Monday, January 10, 2011

Mao's Great Famine

I bought this book (hardcover!) from Amazon last week. I originally found out about a Chinese-only book on the subject (it's being translated) and an Amazon search led me to this book by Frank Dikötter.

My 3 regular readers already know what I think about Mao and the CCP (not good), but just reading the preface of this book make me depressed. 40+ million people dead... that's more than the current population of Canada and Hong Kong combined! It's sad that the political system in China is so corrupt and rotten that they can't openly discuss history. The only "lesson" the CCP wants to study is how to stay in power.


Here's a review from The Guardian.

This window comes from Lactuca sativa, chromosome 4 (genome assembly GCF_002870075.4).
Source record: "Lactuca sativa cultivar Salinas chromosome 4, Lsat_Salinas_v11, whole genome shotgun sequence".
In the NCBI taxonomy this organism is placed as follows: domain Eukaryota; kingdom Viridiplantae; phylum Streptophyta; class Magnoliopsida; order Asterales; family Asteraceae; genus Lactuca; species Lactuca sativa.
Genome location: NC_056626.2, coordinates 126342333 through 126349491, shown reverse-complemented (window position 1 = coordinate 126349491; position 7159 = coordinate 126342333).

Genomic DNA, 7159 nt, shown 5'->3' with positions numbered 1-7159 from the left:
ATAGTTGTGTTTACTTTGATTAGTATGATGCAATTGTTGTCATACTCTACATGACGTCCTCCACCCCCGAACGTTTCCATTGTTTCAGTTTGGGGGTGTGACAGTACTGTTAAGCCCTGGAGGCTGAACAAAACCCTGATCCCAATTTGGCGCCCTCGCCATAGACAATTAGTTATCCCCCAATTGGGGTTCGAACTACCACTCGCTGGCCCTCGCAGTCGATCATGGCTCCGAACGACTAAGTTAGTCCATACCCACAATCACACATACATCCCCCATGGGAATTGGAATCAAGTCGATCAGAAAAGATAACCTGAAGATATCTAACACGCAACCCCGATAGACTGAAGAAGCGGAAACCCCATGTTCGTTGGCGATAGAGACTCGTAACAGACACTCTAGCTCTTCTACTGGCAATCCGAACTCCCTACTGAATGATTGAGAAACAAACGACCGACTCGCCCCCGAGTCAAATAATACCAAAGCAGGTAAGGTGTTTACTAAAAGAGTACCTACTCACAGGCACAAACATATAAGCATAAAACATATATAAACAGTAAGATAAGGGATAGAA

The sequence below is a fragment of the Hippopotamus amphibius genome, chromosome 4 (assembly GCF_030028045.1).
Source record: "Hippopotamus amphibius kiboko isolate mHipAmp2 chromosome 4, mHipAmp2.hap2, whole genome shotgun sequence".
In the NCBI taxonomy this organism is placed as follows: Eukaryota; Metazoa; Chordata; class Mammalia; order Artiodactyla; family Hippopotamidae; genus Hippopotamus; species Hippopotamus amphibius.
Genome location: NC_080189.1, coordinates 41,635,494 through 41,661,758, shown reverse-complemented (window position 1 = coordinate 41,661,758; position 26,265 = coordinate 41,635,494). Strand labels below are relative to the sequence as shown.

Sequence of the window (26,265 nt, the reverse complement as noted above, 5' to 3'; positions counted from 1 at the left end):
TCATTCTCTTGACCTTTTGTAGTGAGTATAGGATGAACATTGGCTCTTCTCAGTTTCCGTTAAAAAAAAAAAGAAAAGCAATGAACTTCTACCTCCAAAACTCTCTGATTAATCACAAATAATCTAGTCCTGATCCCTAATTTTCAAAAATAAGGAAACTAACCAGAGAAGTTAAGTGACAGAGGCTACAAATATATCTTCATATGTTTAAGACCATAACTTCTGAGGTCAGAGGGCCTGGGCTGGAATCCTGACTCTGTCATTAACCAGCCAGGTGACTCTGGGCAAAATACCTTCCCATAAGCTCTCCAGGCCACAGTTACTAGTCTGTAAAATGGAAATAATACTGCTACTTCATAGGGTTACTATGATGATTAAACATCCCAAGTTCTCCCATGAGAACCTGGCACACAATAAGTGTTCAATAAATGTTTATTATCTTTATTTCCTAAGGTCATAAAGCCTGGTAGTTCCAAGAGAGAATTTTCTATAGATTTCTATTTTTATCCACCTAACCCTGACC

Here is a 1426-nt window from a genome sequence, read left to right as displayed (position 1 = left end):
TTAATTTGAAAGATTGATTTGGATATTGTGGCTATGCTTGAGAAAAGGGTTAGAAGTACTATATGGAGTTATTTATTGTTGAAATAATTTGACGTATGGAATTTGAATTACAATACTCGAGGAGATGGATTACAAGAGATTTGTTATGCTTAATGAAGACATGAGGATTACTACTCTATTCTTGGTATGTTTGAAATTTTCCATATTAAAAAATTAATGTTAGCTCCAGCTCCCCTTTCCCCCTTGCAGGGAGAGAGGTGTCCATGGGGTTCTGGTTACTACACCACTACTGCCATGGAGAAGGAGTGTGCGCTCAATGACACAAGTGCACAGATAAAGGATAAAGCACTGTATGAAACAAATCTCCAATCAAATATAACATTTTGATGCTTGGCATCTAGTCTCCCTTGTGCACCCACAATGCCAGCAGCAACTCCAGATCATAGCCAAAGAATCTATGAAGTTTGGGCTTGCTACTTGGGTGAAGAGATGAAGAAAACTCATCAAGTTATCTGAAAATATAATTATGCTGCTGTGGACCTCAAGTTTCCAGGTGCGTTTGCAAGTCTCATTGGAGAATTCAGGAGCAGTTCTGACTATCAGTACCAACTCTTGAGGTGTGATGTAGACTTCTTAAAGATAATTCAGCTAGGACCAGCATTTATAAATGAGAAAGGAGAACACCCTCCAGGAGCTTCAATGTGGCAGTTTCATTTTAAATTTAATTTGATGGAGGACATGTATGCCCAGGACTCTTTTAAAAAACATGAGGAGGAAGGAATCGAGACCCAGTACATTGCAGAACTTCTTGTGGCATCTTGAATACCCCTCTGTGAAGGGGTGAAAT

Frank Dikötter has written a masterly book that should be read not just by anybody interested in modern Chinese history but also by anybody concerned with the way in which a simple idea propagated by an autocratic national leader can lead a country to disaster, in this case to a degree that beggars the imagination.

The basic narrative of the great famine that hit the People's Republic around 1960 has been known outside China at least since Jasper Becker's groundbreaking 1996 account, Hungry Ghosts. Its claims were doubted by those who could not accept the sheer monstrous scale of the calamity visited on the Chinese people as a result of the Great Leap Forward launched by Mao in 1958 to propel China into the ranks of major industrial nations. But now Dikötter's painstaking research in newly opened local archives makes all too credible his estimate that the death toll reached 45 million people.

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